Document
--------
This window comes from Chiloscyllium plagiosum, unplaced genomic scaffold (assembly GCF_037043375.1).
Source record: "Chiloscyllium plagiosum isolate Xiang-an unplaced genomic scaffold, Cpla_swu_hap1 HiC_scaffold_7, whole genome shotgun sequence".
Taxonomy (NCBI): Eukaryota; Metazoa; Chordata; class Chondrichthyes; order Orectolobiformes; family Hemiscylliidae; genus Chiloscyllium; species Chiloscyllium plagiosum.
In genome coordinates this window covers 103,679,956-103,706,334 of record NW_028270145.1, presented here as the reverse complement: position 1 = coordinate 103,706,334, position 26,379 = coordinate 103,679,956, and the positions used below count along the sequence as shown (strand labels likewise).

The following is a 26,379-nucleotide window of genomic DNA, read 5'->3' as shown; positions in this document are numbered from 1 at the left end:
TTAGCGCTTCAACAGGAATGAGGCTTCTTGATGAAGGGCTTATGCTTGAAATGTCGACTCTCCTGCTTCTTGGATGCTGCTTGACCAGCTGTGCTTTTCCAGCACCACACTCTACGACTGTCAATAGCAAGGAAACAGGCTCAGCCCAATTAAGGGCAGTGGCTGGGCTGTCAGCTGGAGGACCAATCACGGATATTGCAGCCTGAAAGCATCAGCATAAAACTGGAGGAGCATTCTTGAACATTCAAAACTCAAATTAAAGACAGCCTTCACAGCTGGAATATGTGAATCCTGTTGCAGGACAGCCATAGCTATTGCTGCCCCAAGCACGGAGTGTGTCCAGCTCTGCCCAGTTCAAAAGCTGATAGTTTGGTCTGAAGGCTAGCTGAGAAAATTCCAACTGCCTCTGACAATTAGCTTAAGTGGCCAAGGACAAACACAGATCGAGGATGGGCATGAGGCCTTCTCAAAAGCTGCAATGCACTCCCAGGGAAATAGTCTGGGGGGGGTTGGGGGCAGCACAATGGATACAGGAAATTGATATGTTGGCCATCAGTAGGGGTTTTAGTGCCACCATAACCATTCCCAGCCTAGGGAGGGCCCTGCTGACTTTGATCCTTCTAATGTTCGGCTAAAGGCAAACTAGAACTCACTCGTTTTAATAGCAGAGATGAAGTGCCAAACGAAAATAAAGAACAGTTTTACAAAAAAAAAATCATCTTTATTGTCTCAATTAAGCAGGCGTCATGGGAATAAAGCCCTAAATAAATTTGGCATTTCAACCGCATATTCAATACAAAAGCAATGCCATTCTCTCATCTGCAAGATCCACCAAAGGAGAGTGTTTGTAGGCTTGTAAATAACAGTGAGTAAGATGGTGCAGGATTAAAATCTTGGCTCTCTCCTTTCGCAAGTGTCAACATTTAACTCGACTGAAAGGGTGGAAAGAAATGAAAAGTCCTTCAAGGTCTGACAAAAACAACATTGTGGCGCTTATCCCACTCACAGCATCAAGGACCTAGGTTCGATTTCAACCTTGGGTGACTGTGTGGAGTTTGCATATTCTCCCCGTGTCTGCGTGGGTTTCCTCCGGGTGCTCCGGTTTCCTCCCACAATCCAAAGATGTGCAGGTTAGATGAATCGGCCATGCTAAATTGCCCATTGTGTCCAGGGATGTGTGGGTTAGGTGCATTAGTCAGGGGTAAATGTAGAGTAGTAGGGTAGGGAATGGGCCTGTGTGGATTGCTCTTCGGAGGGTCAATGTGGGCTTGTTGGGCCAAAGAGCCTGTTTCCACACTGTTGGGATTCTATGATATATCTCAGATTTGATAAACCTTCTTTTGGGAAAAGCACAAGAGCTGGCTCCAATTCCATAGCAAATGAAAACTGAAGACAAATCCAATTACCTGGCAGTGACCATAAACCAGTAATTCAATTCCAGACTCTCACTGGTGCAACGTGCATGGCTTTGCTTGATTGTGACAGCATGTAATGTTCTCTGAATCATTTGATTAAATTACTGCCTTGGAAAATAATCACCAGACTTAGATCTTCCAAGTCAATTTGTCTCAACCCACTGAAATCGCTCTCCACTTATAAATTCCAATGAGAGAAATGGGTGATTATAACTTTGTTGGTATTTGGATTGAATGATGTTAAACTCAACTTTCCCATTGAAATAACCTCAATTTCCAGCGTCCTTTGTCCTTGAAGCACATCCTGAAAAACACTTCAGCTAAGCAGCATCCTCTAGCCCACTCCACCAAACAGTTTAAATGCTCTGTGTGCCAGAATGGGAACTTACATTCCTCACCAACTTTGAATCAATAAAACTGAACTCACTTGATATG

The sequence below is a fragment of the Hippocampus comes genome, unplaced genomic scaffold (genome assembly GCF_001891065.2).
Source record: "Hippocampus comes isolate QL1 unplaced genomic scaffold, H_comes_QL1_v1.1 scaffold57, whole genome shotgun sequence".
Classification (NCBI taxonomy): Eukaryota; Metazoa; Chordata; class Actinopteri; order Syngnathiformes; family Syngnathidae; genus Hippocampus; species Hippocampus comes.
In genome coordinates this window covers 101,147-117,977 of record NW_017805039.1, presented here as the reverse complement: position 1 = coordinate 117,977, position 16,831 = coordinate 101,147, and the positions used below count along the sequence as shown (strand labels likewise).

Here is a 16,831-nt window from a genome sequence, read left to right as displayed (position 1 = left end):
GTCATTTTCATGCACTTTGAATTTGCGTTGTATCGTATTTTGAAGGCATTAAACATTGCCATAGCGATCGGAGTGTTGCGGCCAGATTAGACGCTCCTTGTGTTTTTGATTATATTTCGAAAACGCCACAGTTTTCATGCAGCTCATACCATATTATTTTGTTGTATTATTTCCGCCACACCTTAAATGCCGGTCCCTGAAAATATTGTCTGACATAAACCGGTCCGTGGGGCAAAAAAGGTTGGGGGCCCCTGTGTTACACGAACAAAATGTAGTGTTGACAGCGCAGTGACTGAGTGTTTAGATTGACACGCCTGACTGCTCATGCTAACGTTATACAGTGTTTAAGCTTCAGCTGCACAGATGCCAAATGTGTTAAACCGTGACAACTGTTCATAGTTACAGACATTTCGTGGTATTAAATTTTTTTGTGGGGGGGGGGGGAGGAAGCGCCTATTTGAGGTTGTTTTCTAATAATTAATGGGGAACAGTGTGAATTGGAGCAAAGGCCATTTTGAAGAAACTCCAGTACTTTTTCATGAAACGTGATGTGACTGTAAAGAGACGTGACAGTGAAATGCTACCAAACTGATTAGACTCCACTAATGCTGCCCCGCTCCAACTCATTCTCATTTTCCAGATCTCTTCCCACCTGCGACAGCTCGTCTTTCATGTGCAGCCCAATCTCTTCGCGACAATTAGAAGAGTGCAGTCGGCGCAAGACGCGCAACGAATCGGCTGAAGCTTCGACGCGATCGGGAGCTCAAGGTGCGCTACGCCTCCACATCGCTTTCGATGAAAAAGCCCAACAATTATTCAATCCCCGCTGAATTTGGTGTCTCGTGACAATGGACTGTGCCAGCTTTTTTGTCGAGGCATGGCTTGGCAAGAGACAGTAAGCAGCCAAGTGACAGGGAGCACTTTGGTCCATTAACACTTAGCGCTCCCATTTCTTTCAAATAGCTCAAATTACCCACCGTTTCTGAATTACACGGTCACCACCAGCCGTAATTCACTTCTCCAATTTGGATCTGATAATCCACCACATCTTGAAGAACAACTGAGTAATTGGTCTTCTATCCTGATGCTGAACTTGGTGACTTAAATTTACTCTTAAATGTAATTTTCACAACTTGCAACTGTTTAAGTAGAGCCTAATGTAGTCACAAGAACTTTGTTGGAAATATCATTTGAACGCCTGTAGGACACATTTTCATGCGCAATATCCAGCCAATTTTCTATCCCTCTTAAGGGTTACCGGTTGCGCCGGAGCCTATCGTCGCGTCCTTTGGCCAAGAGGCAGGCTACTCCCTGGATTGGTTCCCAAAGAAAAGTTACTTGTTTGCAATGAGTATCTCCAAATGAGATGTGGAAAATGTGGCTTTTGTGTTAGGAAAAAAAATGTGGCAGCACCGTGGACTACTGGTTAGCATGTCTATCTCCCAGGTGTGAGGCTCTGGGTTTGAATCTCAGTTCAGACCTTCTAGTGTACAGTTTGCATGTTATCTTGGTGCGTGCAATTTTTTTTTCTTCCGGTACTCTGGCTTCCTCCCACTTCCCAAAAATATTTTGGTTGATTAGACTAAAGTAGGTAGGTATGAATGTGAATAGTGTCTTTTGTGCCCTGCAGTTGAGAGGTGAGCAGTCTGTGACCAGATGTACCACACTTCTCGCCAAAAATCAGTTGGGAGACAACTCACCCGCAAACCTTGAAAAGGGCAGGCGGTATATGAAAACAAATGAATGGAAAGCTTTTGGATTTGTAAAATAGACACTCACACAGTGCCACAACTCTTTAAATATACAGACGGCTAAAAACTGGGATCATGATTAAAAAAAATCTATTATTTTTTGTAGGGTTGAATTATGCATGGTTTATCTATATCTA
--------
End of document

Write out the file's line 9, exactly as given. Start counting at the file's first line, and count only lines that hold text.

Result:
Classification (NCBI taxonomy): Eukaryota; Metazoa; Chordata; class Actinopteri; order Syngnathiformes; family Syngnathidae; genus Hippocampus; species Hippocampus comes.